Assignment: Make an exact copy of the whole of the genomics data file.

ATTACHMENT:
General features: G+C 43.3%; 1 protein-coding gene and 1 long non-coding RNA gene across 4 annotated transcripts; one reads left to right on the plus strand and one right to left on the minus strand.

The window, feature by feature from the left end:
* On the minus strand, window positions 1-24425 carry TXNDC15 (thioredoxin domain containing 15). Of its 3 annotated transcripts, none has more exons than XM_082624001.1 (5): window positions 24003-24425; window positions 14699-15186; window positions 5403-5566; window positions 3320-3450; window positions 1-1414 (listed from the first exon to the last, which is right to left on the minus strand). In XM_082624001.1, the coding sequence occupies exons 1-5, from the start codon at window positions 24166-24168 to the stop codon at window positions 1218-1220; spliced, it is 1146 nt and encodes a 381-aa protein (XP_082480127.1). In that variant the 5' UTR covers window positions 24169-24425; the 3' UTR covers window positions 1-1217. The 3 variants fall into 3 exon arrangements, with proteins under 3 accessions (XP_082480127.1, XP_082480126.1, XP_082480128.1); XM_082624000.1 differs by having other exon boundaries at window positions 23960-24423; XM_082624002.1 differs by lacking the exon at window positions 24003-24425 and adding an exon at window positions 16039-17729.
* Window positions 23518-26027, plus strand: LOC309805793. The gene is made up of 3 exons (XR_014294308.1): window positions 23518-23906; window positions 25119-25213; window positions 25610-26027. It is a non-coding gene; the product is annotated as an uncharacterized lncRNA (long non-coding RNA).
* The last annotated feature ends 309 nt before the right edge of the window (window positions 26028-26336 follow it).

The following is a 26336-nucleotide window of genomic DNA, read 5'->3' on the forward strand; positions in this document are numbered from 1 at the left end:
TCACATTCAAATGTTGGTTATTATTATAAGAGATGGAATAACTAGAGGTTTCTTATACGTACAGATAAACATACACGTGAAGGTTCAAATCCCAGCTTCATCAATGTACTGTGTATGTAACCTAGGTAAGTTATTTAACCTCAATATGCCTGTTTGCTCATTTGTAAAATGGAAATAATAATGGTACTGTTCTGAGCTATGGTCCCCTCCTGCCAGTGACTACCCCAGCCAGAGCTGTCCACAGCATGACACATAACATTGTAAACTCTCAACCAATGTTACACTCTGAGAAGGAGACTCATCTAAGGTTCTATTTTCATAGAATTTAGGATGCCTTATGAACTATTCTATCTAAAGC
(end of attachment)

General features: G+C 43.3%; 1 protein-coding gene and 1 long non-coding RNA gene across 4 annotated transcripts; one reads left to right on the plus strand and one right to left on the minus strand.

The window, feature by feature from the left end:
* On the minus strand, window positions 1-24425 carry TXNDC15 (thioredoxin domain containing 15). Of its 3 annotated transcripts, none has more exons than XM_082624001.1 (5): window positions 24003-24425; window positions 14699-15186; window positions 5403-5566; window positions 3320-3450; window positions 1-1414 (listed from the first exon to the last, which is right to left on the minus strand). In XM_082624001.1, the coding sequence occupies exons 1-5, from the start codon at window positions 24166-24168 to the stop codon at window positions 1218-1220; spliced, it is 1146 nt and encodes a 381-aa protein (XP_082480127.1). In that variant the 5' UTR covers window positions 24169-24425; the 3' UTR covers window positions 1-1217. The 3 variants fall into 3 exon arrangements, with proteins under 3 accessions (XP_082480127.1, XP_082480126.1, XP_082480128.1); XM_082624000.1 differs by having other exon boundaries at window positions 23960-24423; XM_082624002.1 differs by lacking the exon at window positions 24003-24425 and adding an exon at window positions 16039-17729.
* Window positions 23518-26027, plus strand: LOC309805793. The gene is made up of 3 exons (XR_014294308.1): window positions 23518-23906; window positions 25119-25213; window positions 25610-26027. It is a non-coding gene; the product is annotated as an uncharacterized lncRNA (long non-coding RNA).
* The last annotated feature ends 309 nt before the right edge of the window (window positions 26028-26336 follow it).

The following is a 26336-nucleotide window of genomic DNA, read 5'->3' on the forward strand; positions in this document are numbered from 1 at the left end:
TCACATTCAAATGTTGGTTATTATTATAAGAGATGGAATAACTAGAGGTTTCTTATACGTACAGATAAACATACACGTGAAGGTTCAAATCCCAGCTTCATCAATGTACTGTGTATGTAACCTAGGTAAGTTATTTAACCTCAATATGCCTGTTTGCTCATTTGTAAAATGGAAATAATAATGGTACTGTTCTGAGCTATGGTCCCCTCCTGCCAGTGACTACCCCAGCCAGAGCTGTCCACAGCATGACACATAACATTGTAAACTCTCAACCAATGTTACACTCTGAGAAGGAGACTCATCTAAGGTTCTATTTTCATAGAATTTAGGATGCCTTATGAACTATTCTATCTAAAGC